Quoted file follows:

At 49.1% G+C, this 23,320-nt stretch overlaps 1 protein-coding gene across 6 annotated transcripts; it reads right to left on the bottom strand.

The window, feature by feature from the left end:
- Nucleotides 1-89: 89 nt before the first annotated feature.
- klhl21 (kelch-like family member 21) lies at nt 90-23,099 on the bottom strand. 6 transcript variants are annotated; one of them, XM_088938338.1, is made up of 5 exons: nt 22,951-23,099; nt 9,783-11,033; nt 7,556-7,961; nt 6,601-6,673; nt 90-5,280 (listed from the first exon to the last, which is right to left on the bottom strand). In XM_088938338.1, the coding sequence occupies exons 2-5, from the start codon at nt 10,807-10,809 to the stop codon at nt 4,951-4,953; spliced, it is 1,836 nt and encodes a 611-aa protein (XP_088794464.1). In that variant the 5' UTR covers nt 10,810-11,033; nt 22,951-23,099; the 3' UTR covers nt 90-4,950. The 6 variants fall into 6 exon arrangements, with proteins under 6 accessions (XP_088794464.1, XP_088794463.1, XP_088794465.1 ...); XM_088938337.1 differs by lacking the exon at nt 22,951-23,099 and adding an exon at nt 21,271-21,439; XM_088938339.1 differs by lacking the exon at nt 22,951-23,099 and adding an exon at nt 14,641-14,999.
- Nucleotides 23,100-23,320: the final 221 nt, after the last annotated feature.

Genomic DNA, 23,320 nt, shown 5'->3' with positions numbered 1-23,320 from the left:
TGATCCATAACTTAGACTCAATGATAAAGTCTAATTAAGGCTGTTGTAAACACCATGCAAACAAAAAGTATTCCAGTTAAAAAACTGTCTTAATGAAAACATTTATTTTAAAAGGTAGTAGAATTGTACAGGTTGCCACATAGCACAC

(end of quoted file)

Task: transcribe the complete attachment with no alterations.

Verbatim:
At 49.1% G+C, this 23,320-nt stretch overlaps 1 protein-coding gene across 6 annotated transcripts; it reads right to left on the bottom strand.

The window, feature by feature from the left end:
- Nucleotides 1-89: 89 nt before the first annotated feature.
- klhl21 (kelch-like family member 21) lies at nt 90-23,099 on the bottom strand. 6 transcript variants are annotated; one of them, XM_088938338.1, is made up of 5 exons: nt 22,951-23,099; nt 9,783-11,033; nt 7,556-7,961; nt 6,601-6,673; nt 90-5,280 (listed from the first exon to the last, which is right to left on the bottom strand). In XM_088938338.1, the coding sequence occupies exons 2-5, from the start codon at nt 10,807-10,809 to the stop codon at nt 4,951-4,953; spliced, it is 1,836 nt and encodes a 611-aa protein (XP_088794464.1). In that variant the 5' UTR covers nt 10,810-11,033; nt 22,951-23,099; the 3' UTR covers nt 90-4,950. The 6 variants fall into 6 exon arrangements, with proteins under 6 accessions (XP_088794464.1, XP_088794463.1, XP_088794465.1 ...); XM_088938337.1 differs by lacking the exon at nt 22,951-23,099 and adding an exon at nt 21,271-21,439; XM_088938339.1 differs by lacking the exon at nt 22,951-23,099 and adding an exon at nt 14,641-14,999.
- Nucleotides 23,100-23,320: the final 221 nt, after the last annotated feature.

Genomic DNA, 23,320 nt, shown 5'->3' with positions numbered 1-23,320 from the left:
TGATCCATAACTTAGACTCAATGATAAAGTCTAATTAAGGCTGTTGTAAACACCATGCAAACAAAAAGTATTCCAGTTAAAAAACTGTCTTAATGAAAACATTTATTTTAAAAGGTAGTAGAATTGTACAGGTTGCCACATAGCACAC